How did you get started using the computer?

Discussion in 'ten-forward' started by wildman, Aug 21, 2005.

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  1. wildman

    wildman Registered Member

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    [​IMG]

    O.k. a new thread an a new story.

    In 1971 the Wildman once again entered the armed forces (The U.S.A.F.) an was now a personnel specialist. Computers were just coming into use, an our base was one of the last to capture data an automate it. The base was Otis AFB Mass. Otis AFB was turned over to the Mass. Air guard an the Wildman was on the move to various bases they being March AFB Calif, Kadena AB Okinawa Japan an on to Lowry AFB Colo. The list is not complete, but it is where the story starts. Back in those days the Wildman had some what of a reputation of being a hard ass, but could be counted on to come up with better ways to accomplish quiet a few required tasks. It was here at Lowry that the Wildman found himself trying to clean up a mess with the enlisted an officer evaluation reports. We had the computer, but the Wildman did not know much about it, quiet a bit was still being done by hand. One day the Wildman had a brain storm, an thought "I wonder if that computer could make our tasks easier"? The Wildman found the individual in charge of the computer function an asked him. The Wildman was told that he did not have time to do the work but would show the Wildman how to accomplish it. This was the start of the Wildman messing with the computer. In 1988 the Wildman retired form Reese AFB Tex. an was the Personnel Systems manager. The Wildman also did some consulting work at the Air Force's Military Personnel Center at Randolph AFB Tex. after he had retired. As you can obviously see the Wildman is still messing with the computer, but man have they come a long ways since the Wildman began.

    Now it's your turn to tell how you got started.

    Thanks
    Wildman
     
  2. Firecat

    Firecat Registered Member

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    I was about four years old when I first saw a computer in use (or at least I remember it that way). I was intrigued by the games one could play on "scary-looking strange thing". I still remember watching a friend of mine play Prince of persia 1 on a monochrome monitor. This friend has recently gone to New York.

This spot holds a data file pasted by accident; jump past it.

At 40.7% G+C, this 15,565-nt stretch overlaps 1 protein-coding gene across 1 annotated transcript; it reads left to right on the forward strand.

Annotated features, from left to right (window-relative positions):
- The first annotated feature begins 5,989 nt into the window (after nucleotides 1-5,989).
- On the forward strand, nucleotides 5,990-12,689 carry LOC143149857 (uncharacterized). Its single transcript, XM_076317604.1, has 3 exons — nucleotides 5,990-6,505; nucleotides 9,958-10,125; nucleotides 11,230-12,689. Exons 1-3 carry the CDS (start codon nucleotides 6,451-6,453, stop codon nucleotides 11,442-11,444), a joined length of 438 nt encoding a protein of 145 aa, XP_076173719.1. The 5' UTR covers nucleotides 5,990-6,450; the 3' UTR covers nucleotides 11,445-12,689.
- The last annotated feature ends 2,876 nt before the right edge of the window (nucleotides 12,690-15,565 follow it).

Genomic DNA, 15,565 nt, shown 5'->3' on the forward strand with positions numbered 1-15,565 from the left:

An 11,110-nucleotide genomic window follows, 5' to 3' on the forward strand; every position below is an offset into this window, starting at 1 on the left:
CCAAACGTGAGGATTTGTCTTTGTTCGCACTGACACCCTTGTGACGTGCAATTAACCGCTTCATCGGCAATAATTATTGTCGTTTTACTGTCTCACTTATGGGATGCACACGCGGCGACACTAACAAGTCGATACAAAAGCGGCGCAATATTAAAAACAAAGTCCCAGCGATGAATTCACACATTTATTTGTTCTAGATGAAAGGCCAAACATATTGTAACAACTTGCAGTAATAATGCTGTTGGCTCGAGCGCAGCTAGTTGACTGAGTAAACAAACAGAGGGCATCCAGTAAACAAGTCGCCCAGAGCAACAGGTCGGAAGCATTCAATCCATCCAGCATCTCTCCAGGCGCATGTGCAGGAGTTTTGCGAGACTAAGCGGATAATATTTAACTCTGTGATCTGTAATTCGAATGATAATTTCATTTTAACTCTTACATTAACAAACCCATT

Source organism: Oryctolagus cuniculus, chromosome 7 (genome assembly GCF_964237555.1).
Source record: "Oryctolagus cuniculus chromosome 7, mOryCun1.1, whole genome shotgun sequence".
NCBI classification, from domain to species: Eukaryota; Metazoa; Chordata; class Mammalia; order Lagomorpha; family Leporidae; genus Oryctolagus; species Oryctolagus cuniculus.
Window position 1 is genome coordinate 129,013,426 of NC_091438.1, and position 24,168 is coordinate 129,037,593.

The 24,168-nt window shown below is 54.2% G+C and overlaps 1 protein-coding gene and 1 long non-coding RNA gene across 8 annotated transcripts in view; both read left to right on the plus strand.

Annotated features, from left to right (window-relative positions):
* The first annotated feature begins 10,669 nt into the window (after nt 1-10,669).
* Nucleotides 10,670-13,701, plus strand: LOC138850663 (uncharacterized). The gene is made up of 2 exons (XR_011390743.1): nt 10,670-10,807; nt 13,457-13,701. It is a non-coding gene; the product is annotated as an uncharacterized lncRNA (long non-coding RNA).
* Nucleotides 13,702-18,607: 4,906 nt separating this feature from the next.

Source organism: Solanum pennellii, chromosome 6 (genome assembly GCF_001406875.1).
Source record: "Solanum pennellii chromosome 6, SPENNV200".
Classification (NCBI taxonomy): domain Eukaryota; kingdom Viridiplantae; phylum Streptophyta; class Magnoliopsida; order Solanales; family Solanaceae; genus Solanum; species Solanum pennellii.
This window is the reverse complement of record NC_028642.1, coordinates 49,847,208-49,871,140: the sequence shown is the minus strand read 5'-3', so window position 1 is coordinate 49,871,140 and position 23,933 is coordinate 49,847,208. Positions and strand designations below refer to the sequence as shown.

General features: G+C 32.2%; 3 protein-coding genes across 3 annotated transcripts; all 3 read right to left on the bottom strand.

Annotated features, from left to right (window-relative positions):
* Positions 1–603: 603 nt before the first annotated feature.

When I was eight years old, our family got its first PC. I played games on it, not really knowing much about the PC.

    When I became ten (and a half), I found out that some of my games wouldnt work on my currently outdated PC. Thus began my journey on PC knowledge and deep thinking.

    And now, I spend as much time as possible on the PC. :)
     
  3. bigc73542

    bigc73542 Retired Moderator

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    I have always enjoyed working on electronics, I have fixed many tube powered tv's radios and two way radios. A friend bought a Tandy 1000 desktop and a Tandy 1500 laptop and just couldn't get the hang of DOS. So I traded him out of them and look where it has gotten me. Business was so good working on computers I open my own shop in California and in 1989 moved to oklahoma and opened a shop here. I retired about a year and a half ago and found wilders and haven't left since. I still do a little computer work now and then upgrading and custom building one now and then. And set up an ocassional home network.
     
  4. Beefcarver

    Beefcarver Registered Member

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    a friend of mine had a computer and i was facinated by it and he built computers so i had him build me one. Im using it now. Its a real old one with windows 98 I have alot of upgrading to do.
     
  5. wildman

    wildman Registered Member

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    http://www.techhelpers.net/e4u/comp/comp03.gif

    Thanks guys! This is what I had in mind when I started this tread. Come on the rest of you, it's not that difficult, an who knows you may have more in common with us than you thought. You could even get a chuckle or two out of it.

    Thanks
    Wildman
     
  6. iceni60

    iceni60 ( ^o^)

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    my first computer was a Vic20, i wanted to play games with it, it was rubbish for games so i learned abit of Basic. i then got a Commodore 64 which i liked alot. we had BBC's at school with those big floppies and modems with two round bits you stuck the phone into. i then played around with the Mac Plus i think it was called, then nothing until this computer with XP. i'm sick i didn't keep up my interest with computers :mad:
     
  7. FanJ

    FanJ Guest

    It was in the early seventies in the first year of my math study.
    There was that big mainframe.
    We had to make programs in ALGOL.
    So you first wrote them on paper.
    Then you went to that too hot cellar of the institute.
    There were a few punching machines on which you had to make your punch cards. O those punch machines who failed so often...